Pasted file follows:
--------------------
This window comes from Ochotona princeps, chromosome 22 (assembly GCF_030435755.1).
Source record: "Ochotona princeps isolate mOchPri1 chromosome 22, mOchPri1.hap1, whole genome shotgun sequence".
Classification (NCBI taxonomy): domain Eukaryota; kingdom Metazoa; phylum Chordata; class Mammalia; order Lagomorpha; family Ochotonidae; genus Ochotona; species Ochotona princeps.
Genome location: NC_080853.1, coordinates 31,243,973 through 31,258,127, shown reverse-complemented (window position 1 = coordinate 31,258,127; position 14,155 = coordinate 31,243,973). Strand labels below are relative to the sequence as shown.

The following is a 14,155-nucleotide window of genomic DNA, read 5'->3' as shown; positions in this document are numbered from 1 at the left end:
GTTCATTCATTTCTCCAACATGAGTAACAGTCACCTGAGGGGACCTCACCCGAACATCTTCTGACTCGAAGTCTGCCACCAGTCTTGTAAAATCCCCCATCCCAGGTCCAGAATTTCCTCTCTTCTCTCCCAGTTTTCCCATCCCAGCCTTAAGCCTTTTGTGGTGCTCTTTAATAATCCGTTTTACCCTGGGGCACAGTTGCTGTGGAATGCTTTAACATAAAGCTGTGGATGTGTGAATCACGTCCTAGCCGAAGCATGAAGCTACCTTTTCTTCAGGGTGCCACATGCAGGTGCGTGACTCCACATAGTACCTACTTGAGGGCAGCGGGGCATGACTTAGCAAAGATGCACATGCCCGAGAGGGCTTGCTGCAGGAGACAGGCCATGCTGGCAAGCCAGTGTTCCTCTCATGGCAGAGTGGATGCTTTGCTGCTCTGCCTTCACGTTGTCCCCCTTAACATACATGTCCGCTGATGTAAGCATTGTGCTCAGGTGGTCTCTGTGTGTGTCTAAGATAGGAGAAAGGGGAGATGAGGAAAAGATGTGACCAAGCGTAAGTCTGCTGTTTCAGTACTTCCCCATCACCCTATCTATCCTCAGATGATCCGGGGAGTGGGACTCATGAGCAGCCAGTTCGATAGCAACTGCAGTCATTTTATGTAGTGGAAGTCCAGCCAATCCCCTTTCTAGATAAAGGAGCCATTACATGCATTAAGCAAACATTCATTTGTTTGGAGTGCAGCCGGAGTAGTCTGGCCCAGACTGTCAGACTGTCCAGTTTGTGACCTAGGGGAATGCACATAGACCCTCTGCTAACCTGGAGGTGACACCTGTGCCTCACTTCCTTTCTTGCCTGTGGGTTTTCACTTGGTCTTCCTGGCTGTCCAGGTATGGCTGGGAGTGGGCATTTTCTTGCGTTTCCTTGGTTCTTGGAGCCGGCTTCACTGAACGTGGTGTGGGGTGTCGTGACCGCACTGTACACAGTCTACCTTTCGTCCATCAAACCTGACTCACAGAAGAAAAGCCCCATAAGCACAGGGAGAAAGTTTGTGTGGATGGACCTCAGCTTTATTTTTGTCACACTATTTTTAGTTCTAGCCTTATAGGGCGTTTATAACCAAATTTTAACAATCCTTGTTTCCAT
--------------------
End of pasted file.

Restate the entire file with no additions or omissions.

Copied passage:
This window comes from Ochotona princeps, chromosome 22 (assembly GCF_030435755.1).
Source record: "Ochotona princeps isolate mOchPri1 chromosome 22, mOchPri1.hap1, whole genome shotgun sequence".
Classification (NCBI taxonomy): domain Eukaryota; kingdom Metazoa; phylum Chordata; class Mammalia; order Lagomorpha; family Ochotonidae; genus Ochotona; species Ochotona princeps.
Genome location: NC_080853.1, coordinates 31,243,973 through 31,258,127, shown reverse-complemented (window position 1 = coordinate 31,258,127; position 14,155 = coordinate 31,243,973). Strand labels below are relative to the sequence as shown.

The following is a 14,155-nucleotide window of genomic DNA, read 5'->3' as shown; positions in this document are numbered from 1 at the left end:
GTTCATTCATTTCTCCAACATGAGTAACAGTCACCTGAGGGGACCTCACCCGAACATCTTCTGACTCGAAGTCTGCCACCAGTCTTGTAAAATCCCCCATCCCAGGTCCAGAATTTCCTCTCTTCTCTCCCAGTTTTCCCATCCCAGCCTTAAGCCTTTTGTGGTGCTCTTTAATAATCCGTTTTACCCTGGGGCACAGTTGCTGTGGAATGCTTTAACATAAAGCTGTGGATGTGTGAATCACGTCCTAGCCGAAGCATGAAGCTACCTTTTCTTCAGGGTGCCACATGCAGGTGCGTGACTCCACATAGTACCTACTTGAGGGCAGCGGGGCATGACTTAGCAAAGATGCACATGCCCGAGAGGGCTTGCTGCAGGAGACAGGCCATGCTGGCAAGCCAGTGTTCCTCTCATGGCAGAGTGGATGCTTTGCTGCTCTGCCTTCACGTTGTCCCCCTTAACATACATGTCCGCTGATGTAAGCATTGTGCTCAGGTGGTCTCTGTGTGTGTCTAAGATAGGAGAAAGGGGAGATGAGGAAAAGATGTGACCAAGCGTAAGTCTGCTGTTTCAGTACTTCCCCATCACCCTATCTATCCTCAGATGATCCGGGGAGTGGGACTCATGAGCAGCCAGTTCGATAGCAACTGCAGTCATTTTATGTAGTGGAAGTCCAGCCAATCCCCTTTCTAGATAAAGGAGCCATTACATGCATTAAGCAAACATTCATTTGTTTGGAGTGCAGCCGGAGTAGTCTGGCCCAGACTGTCAGACTGTCCAGTTTGTGACCTAGGGGAATGCACATAGACCCTCTGCTAACCTGGAGGTGACACCTGTGCCTCACTTCCTTTCTTGCCTGTGGGTTTTCACTTGGTCTTCCTGGCTGTCCAGGTATGGCTGGGAGTGGGCATTTTCTTGCGTTTCCTTGGTTCTTGGAGCCGGCTTCACTGAACGTGGTGTGGGGTGTCGTGACCGCACTGTACACAGTCTACCTTTCGTCCATCAAACCTGACTCACAGAAGAAAAGCCCCATAAGCACAGGGAGAAAGTTTGTGTGGATGGACCTCAGCTTTATTTTTGTCACACTATTTTTAGTTCTAGCCTTATAGGGCGTTTATAACCAAATTTTAACAATCCTTGTTTCCAT